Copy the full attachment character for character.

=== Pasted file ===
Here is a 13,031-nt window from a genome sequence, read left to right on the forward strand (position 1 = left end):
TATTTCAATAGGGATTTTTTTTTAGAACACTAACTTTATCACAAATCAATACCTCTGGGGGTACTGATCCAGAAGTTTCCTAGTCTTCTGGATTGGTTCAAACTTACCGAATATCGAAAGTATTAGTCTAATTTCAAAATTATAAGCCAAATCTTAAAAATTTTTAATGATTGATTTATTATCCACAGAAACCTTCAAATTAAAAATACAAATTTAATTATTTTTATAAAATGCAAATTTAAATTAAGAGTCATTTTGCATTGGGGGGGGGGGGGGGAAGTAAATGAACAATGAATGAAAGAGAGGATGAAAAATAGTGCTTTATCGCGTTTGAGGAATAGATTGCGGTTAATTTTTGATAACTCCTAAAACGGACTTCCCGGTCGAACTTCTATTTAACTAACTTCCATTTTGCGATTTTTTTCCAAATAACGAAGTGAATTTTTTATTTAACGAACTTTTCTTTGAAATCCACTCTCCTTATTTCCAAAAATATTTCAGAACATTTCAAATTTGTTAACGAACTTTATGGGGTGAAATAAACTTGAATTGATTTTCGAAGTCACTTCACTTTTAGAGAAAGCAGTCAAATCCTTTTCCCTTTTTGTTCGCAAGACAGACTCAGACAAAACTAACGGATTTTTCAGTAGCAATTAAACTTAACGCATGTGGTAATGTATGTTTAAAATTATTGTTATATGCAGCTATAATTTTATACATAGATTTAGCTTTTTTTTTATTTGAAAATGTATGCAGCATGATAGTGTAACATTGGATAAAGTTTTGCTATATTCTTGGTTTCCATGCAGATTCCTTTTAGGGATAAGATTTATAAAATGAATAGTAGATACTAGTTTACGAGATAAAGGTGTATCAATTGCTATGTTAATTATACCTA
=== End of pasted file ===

Here is a 13,031-nt window from a genome sequence, read left to right on the forward strand (position 1 = left end):
TATTTCAATAGGGATTTTTTTTTAGAACACTAACTTTATCACAAATCAATACCTCTGGGGGTACTGATCCAGAAGTTTCCTAGTCTTCTGGATTGGTTCAAACTTACCGAATATCGAAAGTATTAGTCTAATTTCAAAATTATAAGCCAAATCTTAAAAATTTTTAATGATTGATTTATTATCCACAGAAACCTTCAAATTAAAAATACAAATTTAATTATTTTTATAAAATGCAAATTTAAATTAAGAGTCATTTTGCATTGGGGGGGGGGGGGGGAAGTAAATGAACAATGAATGAAAGAGAGGATGAAAAATAGTGCTTTATCGCGTTTGAGGAATAGATTGCGGTTAATTTTTGATAACTCCTAAAACGGACTTCCCGGTCGAACTTCTATTTAACTAACTTCCATTTTGCGATTTTTTTCCAAATAACGAAGTGAATTTTTTATTTAACGAACTTTTCTTTGAAATCCACTCTCCTTATTTCCAAAAATATTTCAGAACATTTCAAATTTGTTAACGAACTTTATGGGGTGAAATAAACTTGAATTGATTTTCGAAGTCACTTCACTTTTAGAGAAAGCAGTCAAATCCTTTTCCCTTTTTGTTCGCAAGACAGACTCAGACAAAACTAACGGATTTTTCAGTAGCAATTAAACTTAACGCATGTGGTAATGTATGTTTAAAATTATTGTTATATGCAGCTATAATTTTATACATAGATTTAGCTTTTTTTTTATTTGAAAATGTATGCAGCATGATAGTGTAACATTGGATAAAGTTTTGCTATATTCTTGGTTTCCATGCAGATTCCTTTTAGGGATAAGATTTATAAAATGAATAGTAGATACTAGTTTACGAGATAAAGGTGTATCAATTGCTATGTTAATTATACCTA